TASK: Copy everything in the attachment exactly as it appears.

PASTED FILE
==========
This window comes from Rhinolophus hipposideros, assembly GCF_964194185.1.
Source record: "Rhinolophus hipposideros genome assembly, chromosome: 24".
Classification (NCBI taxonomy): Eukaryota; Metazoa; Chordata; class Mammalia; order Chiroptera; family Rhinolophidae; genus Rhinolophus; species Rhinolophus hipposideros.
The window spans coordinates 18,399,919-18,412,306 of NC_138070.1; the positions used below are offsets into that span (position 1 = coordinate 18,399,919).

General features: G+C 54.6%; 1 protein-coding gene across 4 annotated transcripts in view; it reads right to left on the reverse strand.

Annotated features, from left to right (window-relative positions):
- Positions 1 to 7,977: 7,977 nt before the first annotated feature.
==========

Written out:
This window comes from Rhinolophus hipposideros, assembly GCF_964194185.1.
Source record: "Rhinolophus hipposideros genome assembly, chromosome: 24".
Classification (NCBI taxonomy): Eukaryota; Metazoa; Chordata; class Mammalia; order Chiroptera; family Rhinolophidae; genus Rhinolophus; species Rhinolophus hipposideros.
The window spans coordinates 18,399,919-18,412,306 of NC_138070.1; the positions used below are offsets into that span (position 1 = coordinate 18,399,919).

General features: G+C 54.6%; 1 protein-coding gene across 4 annotated transcripts in view; it reads right to left on the reverse strand.

Annotated features, from left to right (window-relative positions):
- Positions 1 to 7,977: 7,977 nt before the first annotated feature.